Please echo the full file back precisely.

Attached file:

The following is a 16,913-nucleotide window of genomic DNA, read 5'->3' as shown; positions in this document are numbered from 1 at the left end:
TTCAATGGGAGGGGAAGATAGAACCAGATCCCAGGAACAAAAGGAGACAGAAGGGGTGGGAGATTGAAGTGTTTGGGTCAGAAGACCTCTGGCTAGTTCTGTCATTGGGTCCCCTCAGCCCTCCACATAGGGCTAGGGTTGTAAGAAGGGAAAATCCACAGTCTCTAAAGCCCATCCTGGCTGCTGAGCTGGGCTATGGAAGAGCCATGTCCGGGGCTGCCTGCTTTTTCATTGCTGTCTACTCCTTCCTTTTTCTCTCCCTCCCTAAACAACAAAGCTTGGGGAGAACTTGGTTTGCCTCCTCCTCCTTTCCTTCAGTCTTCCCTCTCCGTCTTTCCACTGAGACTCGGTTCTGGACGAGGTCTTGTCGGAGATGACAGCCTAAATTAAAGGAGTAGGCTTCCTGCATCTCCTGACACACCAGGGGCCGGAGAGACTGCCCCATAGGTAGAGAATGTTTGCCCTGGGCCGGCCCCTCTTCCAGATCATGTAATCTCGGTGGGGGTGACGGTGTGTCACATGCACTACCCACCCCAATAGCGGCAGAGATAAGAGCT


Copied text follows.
The following is a 16,913-nucleotide window of genomic DNA, read 5'->3' as shown; positions in this document are numbered from 1 at the left end:
TTCAATGGGAGGGGAAGATAGAACCAGATCCCAGGAACAAAAGGAGACAGAAGGGGTGGGAGATTGAAGTGTTTGGGTCAGAAGACCTCTGGCTAGTTCTGTCATTGGGTCCCCTCAGCCCTCCACATAGGGCTAGGGTTGTAAGAAGGGAAAATCCACAGTCTCTAAAGCCCATCCTGGCTGCTGAGCTGGGCTATGGAAGAGCCATGTCCGGGGCTGCCTGCTTTTTCATTGCTGTCTACTCCTTCCTTTTTCTCTCCCTCCCTAAACAACAAAGCTTGGGGAGAACTTGGTTTGCCTCCTCCTCCTTTCCTTCAGTCTTCCCTCTCCGTCTTTCCACTGAGACTCGGTTCTGGACGAGGTCTTGTCGGAGATGACAGCCTAAATTAAAGGAGTAGGCTTCCTGCATCTCCTGACACACCAGGGGCCGGAGAGACTGCCCCATAGGTAGAGAATGTTTGCCCTGGGCCGGCCCCTCTTCCAGATCATGTAATCTCGGTGGGGGTGACGGTGTGTCACATGCACTACCCACCCCAATAGCGGCAGAGATAAGAGCT